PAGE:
The Benedict Center was founded in 1974 with the support of the Capuchin Brothers and the Racine Dominican Sisters. The first of the Benedict Center's programs was the Jail Chaplaincy, a ministry to the men and women awaiting trial in the Milwaukee County Jail, a shared program with St. Benedict the Moor. Over the years, there have been many changes to the Benedict Center – name, location, leadership. But one thing has never wavered. The Benedict Center’s mission is to work with victims, offenders, and the community to achieve a system of justice that is fair and treats everyone with dignity and respect.
Education to Action
In the early years, the Benedict Center focused on education, not just of women in the criminal justice system, but also the education of the community about the criminal justice system and the need for reform. Early initiatives included the “Citizen and Offender Programs in Education” (COPE) that provided incarcerated women with adult basic education, classes on communication skills, family living, child development, job skills training, and assertiveness training. The Alternatives Program encompassed our education and advocacy work in the community.
Creation of a Day Reporting Center
In 1999, we organized the community to establish a Day Reporting Center as an alternative to incarceration and formed a consortium of nine community providers to partner with the Milwaukee County House of Correction in running the program. This program laid the foundation for the Women’s Harm Reduction Program that exists today.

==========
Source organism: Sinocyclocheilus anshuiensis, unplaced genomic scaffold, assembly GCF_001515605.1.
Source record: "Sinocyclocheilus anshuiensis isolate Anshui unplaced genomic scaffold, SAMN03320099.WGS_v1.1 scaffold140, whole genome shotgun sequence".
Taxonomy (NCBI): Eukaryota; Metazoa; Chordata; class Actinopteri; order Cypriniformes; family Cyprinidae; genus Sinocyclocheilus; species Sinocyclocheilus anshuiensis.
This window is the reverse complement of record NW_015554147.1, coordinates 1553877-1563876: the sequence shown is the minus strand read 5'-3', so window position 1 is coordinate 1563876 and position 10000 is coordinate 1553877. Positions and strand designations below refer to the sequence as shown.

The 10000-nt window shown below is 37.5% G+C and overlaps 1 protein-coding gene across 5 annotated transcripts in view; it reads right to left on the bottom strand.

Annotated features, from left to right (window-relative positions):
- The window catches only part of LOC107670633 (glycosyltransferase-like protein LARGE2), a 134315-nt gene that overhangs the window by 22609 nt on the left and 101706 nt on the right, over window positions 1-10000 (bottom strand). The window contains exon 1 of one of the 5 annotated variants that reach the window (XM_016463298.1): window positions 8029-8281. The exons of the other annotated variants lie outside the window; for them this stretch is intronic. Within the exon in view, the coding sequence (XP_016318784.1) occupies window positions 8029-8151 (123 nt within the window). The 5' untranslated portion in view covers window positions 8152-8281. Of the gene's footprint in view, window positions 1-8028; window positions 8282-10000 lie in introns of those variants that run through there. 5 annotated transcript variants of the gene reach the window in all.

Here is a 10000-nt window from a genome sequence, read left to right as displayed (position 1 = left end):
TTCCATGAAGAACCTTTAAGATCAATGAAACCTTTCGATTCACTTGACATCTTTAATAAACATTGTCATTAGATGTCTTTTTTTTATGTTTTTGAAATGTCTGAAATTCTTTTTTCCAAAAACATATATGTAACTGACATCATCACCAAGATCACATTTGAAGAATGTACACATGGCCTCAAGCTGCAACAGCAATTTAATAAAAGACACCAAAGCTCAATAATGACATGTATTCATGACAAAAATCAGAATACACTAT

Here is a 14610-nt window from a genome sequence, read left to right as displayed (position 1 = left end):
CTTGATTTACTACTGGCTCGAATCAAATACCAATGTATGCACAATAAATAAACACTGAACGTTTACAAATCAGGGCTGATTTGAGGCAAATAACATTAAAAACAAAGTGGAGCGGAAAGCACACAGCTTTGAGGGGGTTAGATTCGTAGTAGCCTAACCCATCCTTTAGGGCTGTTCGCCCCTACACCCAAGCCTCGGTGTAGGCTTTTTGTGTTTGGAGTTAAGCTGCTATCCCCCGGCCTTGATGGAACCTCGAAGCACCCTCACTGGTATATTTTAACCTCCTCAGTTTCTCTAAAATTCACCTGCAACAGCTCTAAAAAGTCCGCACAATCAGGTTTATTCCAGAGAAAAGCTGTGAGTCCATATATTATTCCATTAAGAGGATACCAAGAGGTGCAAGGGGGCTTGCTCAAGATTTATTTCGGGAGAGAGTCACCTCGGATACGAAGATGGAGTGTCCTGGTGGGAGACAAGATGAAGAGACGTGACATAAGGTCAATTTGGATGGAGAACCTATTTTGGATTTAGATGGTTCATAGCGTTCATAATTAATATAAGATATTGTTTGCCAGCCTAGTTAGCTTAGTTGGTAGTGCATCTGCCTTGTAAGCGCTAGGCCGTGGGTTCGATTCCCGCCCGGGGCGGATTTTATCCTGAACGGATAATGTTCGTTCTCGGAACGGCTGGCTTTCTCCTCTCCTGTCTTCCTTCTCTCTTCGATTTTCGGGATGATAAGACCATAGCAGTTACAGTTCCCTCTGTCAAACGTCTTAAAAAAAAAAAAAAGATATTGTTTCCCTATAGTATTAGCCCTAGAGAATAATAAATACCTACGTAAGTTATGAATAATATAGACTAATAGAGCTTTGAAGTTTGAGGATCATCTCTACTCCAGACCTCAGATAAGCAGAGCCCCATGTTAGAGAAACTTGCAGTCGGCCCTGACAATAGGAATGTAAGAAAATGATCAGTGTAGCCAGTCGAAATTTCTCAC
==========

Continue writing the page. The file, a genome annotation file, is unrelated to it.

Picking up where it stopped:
Focus on Harm Reduction Treatment for Women
In the early 2000’s we adopted a harm reduction approach to our substance use treatment.
Harm reduction is a set of strategies and principles that are:
- strengths focused
- trauma informed
- recognizing that change is a process
- measuring success by progressive steps to reduce risks and increase health
Adding Mental Health Counseling
In 2016, the Benedict Center added mental health counseling to our substance-use treatment program to offer more comprehensive services.
Women's Reentry Program at HOC
In 2016, we created a Women’s Reentry Program at the Milwaukee County House of Correction, supporting incarcerated women as they successfully return to the community.
Sisters Meeting an Unmet Need
We created the Sisters Program as a neighborhood-based response to the health and safety needs of women in the street-based sex trade. Our goal is to create a citywide policy to provide a public health-based approach to help women in the street sex trade, including sex trafficking, instead of criminalizing them.
Our agency is a leader in providing innovative and effective substance use and mental health treatment and wraparound support services for justice-involved women. We partner with other stakeholders to effect systemic change in the criminal justice system. This includes reframing mental health issues, addiction, and involvement in the street-based sex trade as public health concerns that merit treatment and support, rather than as criminal issues that result in incarceration. We remain committed to our founding values of compassion, justice, action, and transformation.
You can watch a video that was made to celebrate our 40th Anniversary in 2014.